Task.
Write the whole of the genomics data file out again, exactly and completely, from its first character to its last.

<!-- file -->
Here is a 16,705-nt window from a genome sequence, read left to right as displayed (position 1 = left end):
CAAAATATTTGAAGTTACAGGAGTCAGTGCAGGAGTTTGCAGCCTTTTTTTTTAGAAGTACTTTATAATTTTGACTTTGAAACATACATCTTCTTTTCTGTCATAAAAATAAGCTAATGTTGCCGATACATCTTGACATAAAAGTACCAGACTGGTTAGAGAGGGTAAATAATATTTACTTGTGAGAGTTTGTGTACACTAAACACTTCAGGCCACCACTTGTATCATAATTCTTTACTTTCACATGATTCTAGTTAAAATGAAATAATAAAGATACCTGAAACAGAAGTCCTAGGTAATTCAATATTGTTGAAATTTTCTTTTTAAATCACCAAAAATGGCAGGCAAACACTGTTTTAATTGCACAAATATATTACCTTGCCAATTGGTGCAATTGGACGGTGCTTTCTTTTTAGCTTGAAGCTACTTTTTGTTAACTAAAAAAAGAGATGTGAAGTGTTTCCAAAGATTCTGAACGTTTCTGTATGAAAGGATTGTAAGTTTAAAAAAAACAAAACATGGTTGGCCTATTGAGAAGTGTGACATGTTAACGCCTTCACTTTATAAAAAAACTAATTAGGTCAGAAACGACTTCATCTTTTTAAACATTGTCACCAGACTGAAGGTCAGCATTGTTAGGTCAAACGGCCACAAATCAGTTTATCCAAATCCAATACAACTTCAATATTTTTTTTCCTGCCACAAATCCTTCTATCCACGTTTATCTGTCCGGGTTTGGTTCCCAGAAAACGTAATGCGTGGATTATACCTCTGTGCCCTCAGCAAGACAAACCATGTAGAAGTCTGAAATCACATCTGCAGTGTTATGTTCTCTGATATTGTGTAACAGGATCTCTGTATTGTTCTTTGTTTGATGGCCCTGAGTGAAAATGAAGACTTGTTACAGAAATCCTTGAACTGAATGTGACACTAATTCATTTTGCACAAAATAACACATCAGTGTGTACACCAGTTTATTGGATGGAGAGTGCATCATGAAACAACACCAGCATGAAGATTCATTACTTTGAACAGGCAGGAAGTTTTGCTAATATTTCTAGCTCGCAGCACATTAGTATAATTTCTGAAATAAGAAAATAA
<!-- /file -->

Here is a 16,705-nt window from a genome sequence, read left to right as displayed (position 1 = left end):
CAAAATATTTGAAGTTACAGGAGTCAGTGCAGGAGTTTGCAGCCTTTTTTTTTAGAAGTACTTTATAATTTTGACTTTGAAACATACATCTTCTTTTCTGTCATAAAAATAAGCTAATGTTGCCGATACATCTTGACATAAAAGTACCAGACTGGTTAGAGAGGGTAAATAATATTTACTTGTGAGAGTTTGTGTACACTAAACACTTCAGGCCACCACTTGTATCATAATTCTTTACTTTCACATGATTCTAGTTAAAATGAAATAATAAAGATACCTGAAACAGAAGTCCTAGGTAATTCAATATTGTTGAAATTTTCTTTTTAAATCACCAAAAATGGCAGGCAAACACTGTTTTAATTGCACAAATATATTACCTTGCCAATTGGTGCAATTGGACGGTGCTTTCTTTTTAGCTTGAAGCTACTTTTTGTTAACTAAAAAAAGAGATGTGAAGTGTTTCCAAAGATTCTGAACGTTTCTGTATGAAAGGATTGTAAGTTTAAAAAAAACAAAACATGGTTGGCCTATTGAGAAGTGTGACATGTTAACGCCTTCACTTTATAAAAAAACTAATTAGGTCAGAAACGACTTCATCTTTTTAAACATTGTCACCAGACTGAAGGTCAGCATTGTTAGGTCAAACGGCCACAAATCAGTTTATCCAAATCCAATACAACTTCAATATTTTTTTTCCTGCCACAAATCCTTCTATCCACGTTTATCTGTCCGGGTTTGGTTCCCAGAAAACGTAATGCGTGGATTATACCTCTGTGCCCTCAGCAAGACAAACCATGTAGAAGTCTGAAATCACATCTGCAGTGTTATGTTCTCTGATATTGTGTAACAGGATCTCTGTATTGTTCTTTGTTTGATGGCCCTGAGTGAAAATGAAGACTTGTTACAGAAATCCTTGAACTGAATGTGACACTAATTCATTTTGCACAAAATAACACATCAGTGTGTACACCAGTTTATTGGATGGAGAGTGCATCATGAAACAACACCAGCATGAAGATTCATTACTTTGAACAGGCAGGAAGTTTTGCTAATATTTCTAGCTCGCAGCACATTAGTATAATTTCTGAAATAAGAAAATAA